.- On Sunday, Nov. 27, Roman Catholic parishes across the United States and much of the English-speaking world officially began using the newest translation of the Roman Missal — the sacred text for the Mass. In Alaska, those linguistic modifications were coupled with several posture changes for the faithful and other instructions regarding the celebration of Mass.
Most noticeable is that parishioners are now asked to kneel or sit immediately following the Lamb of God prayer and again after receiving Holy Communion.
The changes are two of several guidelines instituted in the Anchorage Archdiocese by Archbishop Roger Schwietz. Similar changes are being implemented in the Dioceses of Fairbanks and Juneau.
A Nov. 17 document sent to pastors and parish leaders across the Anchorage Archdiocese details many of the instructions.
The decision to ask the faithful to kneel or sit after receiving Holy Communion reverses a 2005 instruction by Archbishop Schwietz in which he asked the faithful to stand after Communion.
At that time, the decision was met with mixed reception and some confusion. A number of parishioners preferred to kneel in prayer after Communion and many visitors to Alaska were confused about the standing posture, which is not the norm in most of the rest of the United States.
Archbishop Schwietz said the decision to return to kneeling after Communion is an effort to bring Alaska into greater conformity with how the liturgy is celebrated across most of the United States.
“The other problem is that we have so many visitors to Alaska, especially in the summer,” Archbishop Schwietz told the Catholic Anchor. “It is confusing for the visitors also. The three bishops from Alaska have been looking at the most common practices around the country to help reduce the confusion.”
Another reason for the changes is to respect the elderly and others who find it difficult to stand for long periods, Archbishop Schwietz said.
It has been decided that each of the three dioceses within Alaska will have its own guidelines but that they will all be similar.
In addition to kneeling after the Lamb of God prayer and after receiving Communion, the faithful are also being asked to respect the simplicity and reverence of the Mass.
“For example, during the sign of peace, we are asking people to simply wish peace to one another in their vicinity so that it does not become a sort of timeout for the Mass with people wandering around,” Archbishop Schwietz affirmed. “We want to retain the dignity of the Mass at that time.”
In particular the instruction notes that the sign of peace should “be shared in a solemn manner” including a handshake, embrace, a slight bow or in the words, “Peace be with you.”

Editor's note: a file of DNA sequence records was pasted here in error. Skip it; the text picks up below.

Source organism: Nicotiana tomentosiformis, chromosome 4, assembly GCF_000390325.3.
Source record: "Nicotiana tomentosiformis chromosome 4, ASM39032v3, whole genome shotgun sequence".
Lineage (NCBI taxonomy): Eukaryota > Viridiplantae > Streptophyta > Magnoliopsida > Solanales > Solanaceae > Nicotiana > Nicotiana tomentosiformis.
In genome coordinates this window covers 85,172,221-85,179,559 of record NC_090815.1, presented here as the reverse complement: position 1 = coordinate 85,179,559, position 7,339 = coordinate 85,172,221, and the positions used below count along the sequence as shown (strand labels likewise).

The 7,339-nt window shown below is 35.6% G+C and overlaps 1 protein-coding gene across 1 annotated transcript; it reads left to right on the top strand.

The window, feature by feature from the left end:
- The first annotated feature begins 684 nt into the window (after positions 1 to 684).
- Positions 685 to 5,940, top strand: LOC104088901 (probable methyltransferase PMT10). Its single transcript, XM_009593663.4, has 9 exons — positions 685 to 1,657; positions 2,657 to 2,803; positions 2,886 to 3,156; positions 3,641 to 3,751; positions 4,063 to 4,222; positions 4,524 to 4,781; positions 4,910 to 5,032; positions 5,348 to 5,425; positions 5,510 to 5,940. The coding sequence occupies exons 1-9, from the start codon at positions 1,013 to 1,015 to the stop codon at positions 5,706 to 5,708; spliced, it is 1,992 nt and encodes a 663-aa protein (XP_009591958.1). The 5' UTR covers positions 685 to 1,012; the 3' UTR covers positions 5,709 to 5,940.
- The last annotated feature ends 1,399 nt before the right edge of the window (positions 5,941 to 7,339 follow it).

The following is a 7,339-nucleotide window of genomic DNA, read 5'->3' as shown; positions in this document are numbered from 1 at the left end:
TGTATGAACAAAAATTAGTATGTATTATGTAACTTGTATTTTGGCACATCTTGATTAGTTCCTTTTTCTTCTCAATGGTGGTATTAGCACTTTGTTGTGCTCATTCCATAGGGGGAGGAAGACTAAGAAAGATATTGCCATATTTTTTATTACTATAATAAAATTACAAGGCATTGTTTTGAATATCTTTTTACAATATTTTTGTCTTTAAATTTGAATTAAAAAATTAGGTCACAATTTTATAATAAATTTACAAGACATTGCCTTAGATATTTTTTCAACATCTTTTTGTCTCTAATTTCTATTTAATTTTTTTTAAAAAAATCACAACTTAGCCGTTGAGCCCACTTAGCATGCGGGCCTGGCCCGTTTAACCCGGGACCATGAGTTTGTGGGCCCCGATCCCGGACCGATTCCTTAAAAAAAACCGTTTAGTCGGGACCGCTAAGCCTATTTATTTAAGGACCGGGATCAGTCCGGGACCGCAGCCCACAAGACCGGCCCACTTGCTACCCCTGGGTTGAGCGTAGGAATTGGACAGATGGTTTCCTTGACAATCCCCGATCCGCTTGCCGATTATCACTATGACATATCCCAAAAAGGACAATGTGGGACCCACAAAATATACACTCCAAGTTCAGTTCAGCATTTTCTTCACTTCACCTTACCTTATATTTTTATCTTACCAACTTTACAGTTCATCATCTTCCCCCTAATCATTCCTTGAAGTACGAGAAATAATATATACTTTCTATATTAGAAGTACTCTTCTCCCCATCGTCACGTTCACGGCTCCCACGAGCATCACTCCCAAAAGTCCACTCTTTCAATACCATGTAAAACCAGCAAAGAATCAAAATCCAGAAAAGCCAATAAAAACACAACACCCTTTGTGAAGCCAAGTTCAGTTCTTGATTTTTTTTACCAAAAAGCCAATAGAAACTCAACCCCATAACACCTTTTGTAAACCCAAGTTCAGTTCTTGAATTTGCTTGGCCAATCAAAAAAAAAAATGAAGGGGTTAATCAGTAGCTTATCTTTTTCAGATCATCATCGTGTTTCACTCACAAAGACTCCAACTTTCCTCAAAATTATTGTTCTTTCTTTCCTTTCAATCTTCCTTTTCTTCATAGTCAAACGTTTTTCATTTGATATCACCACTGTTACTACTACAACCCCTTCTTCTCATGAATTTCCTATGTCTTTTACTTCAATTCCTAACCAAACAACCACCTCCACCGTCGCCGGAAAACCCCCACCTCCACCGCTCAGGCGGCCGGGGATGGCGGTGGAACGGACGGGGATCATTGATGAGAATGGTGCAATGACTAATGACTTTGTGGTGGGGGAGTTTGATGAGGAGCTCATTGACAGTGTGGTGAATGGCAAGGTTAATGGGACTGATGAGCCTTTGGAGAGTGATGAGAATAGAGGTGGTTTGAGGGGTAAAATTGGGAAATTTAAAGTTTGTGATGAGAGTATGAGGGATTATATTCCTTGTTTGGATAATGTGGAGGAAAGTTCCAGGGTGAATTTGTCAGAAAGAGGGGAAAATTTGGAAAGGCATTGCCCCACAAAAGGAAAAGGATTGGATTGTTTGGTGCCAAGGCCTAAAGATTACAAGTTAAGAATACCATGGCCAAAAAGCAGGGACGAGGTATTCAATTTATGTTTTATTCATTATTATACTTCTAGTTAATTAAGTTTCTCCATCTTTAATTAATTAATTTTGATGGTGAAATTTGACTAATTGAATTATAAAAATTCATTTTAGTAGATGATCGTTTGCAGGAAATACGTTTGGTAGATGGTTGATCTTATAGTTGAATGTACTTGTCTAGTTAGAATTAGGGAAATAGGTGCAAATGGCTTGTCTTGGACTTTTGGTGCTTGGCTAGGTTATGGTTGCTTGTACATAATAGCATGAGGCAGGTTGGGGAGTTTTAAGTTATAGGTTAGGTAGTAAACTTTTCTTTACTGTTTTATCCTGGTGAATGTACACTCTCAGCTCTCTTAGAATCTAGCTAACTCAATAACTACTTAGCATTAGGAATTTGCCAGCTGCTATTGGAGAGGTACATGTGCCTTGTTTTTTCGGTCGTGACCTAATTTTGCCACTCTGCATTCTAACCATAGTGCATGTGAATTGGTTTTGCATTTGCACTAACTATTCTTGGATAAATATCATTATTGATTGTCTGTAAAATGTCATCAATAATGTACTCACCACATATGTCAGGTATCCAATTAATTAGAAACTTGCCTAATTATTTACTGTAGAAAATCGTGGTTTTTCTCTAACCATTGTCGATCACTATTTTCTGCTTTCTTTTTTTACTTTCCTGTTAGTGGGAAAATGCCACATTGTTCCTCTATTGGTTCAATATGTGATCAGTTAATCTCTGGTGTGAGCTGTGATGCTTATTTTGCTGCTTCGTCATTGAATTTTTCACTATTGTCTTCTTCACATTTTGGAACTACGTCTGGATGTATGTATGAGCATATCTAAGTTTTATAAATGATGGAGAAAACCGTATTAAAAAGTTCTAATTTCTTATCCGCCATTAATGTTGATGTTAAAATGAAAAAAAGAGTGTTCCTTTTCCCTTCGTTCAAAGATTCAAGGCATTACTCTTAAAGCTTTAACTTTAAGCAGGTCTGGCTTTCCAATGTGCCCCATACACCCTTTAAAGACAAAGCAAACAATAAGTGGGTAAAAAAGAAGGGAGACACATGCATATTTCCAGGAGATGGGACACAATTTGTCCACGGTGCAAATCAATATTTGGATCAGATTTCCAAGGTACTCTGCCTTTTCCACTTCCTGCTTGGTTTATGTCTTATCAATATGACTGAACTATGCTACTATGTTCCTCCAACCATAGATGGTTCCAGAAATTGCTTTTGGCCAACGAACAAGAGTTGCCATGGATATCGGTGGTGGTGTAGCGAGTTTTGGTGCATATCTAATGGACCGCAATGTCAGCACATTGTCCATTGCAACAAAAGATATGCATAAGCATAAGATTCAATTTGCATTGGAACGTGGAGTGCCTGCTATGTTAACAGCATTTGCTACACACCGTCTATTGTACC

“We also are asking that there not be additional rites added to the Mass,” Archbishop Schwietz added.
He noted, for instance, that in some places there has been a desire to add some of the older prayers from the pre-Vatican II form of the Mass into the ordinary form of the Mass.
“The problem is that there is a specific exclusion of mixing the rites from the directives of the church,” Archbishop Schwietz explained. “We are trying to remind people of that also.”
“Basically, we are trying to put into practice three main principles of our tradition in the Latin rite,” he said, “dignity, simplicity and unity. We want to have unity in which we can worship together without confusion, simplicity which the Roman rite is noted for without adding a lot of additions, and we want to preserve the dignity that is due the sacred moment of the church’s worship.”
Other elements in the recent instructions address items such as appropriate attire for Mass, noting that clothing is “an outward sign of reverence for this sacred gathering.”
The instructions also urge parishes to provide instruction on the eucharistic fast, which the faithful should observe one hour before receiving Communion.
For the reception of the Holy Eucharist, the guidelines explain that those receiving the consecrated host on the tongue should do so with “mouth open, tongue outstretched and head still: not with the lips.”
For those receiving Communion in the hand, the document states that the “dominant hand should be placed under the receiving hand with the palm open wide facing upwards.” It also states that after receiving the Eucharist, the communicant should “consume it immediately” to avoid the risk of “dropping the host.”
The document also explains the duties and preparations for deacons, lay liturgical ministers, lectors, altar servers, greeters and musicians during Mass.
In a section on the appropriate postures and actions while in the church building, the document states, “As the faithful enter or leave their pews, they should genuflect in the direction of the tabernacle (if the tabernacle is located in the sanctuary).”
Additionally, the document explains that before Mass, the faithful should “recollect themselves in preparation for the celebration and not disturb those already in prayer.”
It further notes, “If the tabernacle is not in the sanctuary but in a separate chapel, the faithful, upon entering or leaving the sanctuary should bow towards the altar as a gesture of reverence to Christ.”
Among other items addressed are the construction, treatment and care of the altar, and sacred vessels.
Printed with permission from the Catholic Anchor, newspaper for the Archdiocese of Anchorage, Alaska.